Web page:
Orchestrator of Microcap Fraud Scheme Barred from Penny Stock Offerings
This week, the orchestrator of a microcap fraud scheme who defrauded investors by directing the issuance of false press releases about the microcap company’s prospects and hiding his secret control of the company has been barred by a federal court from participating in penny stock offerings and ordered to pay an $80,000 penalty.
In October 2017, the SEC charged John Madsen with masterminding a pump-and-dump scheme involving Nevada-based penny stock company, Andalusian Resorts and Spas, Inc. and with recruiting a strawman CEO, Bernard Fried, to conceal Madsen’s secret control of the issuer and his prior guilty plea to mail fraud. Fried, who pled guilty in a parallel criminal case, settled the SEC’s charges by consenting to the entry of a final judgment on January 11, 2018, which enjoined him from violating the antifraud provisions of Section 10(b) of the Securities Exchange Act of 1934 and Rule 10b-5 thereunder, barred him from serving as an officer or director of public companies or from participating in penny stock offerings, and ordered him to disgorge $3,311 in ill-gotten gains plus interest. The SEC obtained a default judgment against Andalusian on May 10, 2018 that enjoined it from violating the antifraud provisions of Section 10(b) of the Exchange Act and Rule 10b-5 thereunder.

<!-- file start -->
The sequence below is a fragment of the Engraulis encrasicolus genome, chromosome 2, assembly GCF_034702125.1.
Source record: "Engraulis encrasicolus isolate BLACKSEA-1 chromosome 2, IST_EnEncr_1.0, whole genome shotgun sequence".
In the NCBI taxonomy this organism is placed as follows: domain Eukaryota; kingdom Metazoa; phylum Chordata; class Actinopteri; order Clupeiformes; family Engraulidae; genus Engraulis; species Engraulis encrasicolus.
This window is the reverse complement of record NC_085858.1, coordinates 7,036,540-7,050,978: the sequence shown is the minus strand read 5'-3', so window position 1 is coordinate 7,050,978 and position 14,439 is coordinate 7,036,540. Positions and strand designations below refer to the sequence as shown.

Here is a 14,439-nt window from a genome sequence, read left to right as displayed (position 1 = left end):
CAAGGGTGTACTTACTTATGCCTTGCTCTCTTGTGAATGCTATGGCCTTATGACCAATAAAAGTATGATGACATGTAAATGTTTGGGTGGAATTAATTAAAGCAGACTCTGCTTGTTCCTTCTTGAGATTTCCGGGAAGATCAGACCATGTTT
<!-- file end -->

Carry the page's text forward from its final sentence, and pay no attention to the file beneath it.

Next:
On March 12, 2018, Madsen agreed to the entry of a judgment that enjoined him from violating the antifraud provisions of Section 10(b) of the Exchange Act and Rule 10b-5 thereunder, barred him from participating in penny stock offerings, and provided that the court would determine whether to impose a civil penalty based on the SEC’s motion. The court entered a final judgment on October 17, 2018 that imposed an $80,000 penalty. The court’s entry of judgment against Madsen concludes the SEC’s litigation.
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